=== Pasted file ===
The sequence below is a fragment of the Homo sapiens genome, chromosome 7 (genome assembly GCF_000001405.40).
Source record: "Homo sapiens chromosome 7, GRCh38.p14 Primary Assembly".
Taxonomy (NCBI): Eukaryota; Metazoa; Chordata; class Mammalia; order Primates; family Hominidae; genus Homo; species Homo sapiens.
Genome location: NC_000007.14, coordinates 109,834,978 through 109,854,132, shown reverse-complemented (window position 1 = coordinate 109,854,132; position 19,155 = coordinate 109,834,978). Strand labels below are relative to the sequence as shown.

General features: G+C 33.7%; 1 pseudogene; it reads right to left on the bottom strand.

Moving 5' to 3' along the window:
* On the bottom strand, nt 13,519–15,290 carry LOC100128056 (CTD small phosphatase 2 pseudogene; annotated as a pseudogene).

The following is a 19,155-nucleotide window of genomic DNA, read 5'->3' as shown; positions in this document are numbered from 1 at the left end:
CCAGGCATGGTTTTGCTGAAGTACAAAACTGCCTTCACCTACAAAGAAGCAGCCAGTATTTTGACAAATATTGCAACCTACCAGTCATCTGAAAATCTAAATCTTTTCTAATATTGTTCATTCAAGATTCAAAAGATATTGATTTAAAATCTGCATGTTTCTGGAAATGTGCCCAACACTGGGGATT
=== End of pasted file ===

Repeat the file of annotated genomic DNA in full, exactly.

The sequence below is a fragment of the Homo sapiens genome, chromosome 7 (genome assembly GCF_000001405.40).
Source record: "Homo sapiens chromosome 7, GRCh38.p14 Primary Assembly".
Taxonomy (NCBI): Eukaryota; Metazoa; Chordata; class Mammalia; order Primates; family Hominidae; genus Homo; species Homo sapiens.
Genome location: NC_000007.14, coordinates 109,834,978 through 109,854,132, shown reverse-complemented (window position 1 = coordinate 109,854,132; position 19,155 = coordinate 109,834,978). Strand labels below are relative to the sequence as shown.

General features: G+C 33.7%; 1 pseudogene; it reads right to left on the bottom strand.

Moving 5' to 3' along the window:
* On the bottom strand, nt 13,519–15,290 carry LOC100128056 (CTD small phosphatase 2 pseudogene; annotated as a pseudogene).

The following is a 19,155-nucleotide window of genomic DNA, read 5'->3' as shown; positions in this document are numbered from 1 at the left end:
CCAGGCATGGTTTTGCTGAAGTACAAAACTGCCTTCACCTACAAAGAAGCAGCCAGTATTTTGACAAATATTGCAACCTACCAGTCATCTGAAAATCTAAATCTTTTCTAATATTGTTCATTCAAGATTCAAAAGATATTGATTTAAAATCTGCATGTTTCTGGAAATGTGCCCAACACTGGGGATT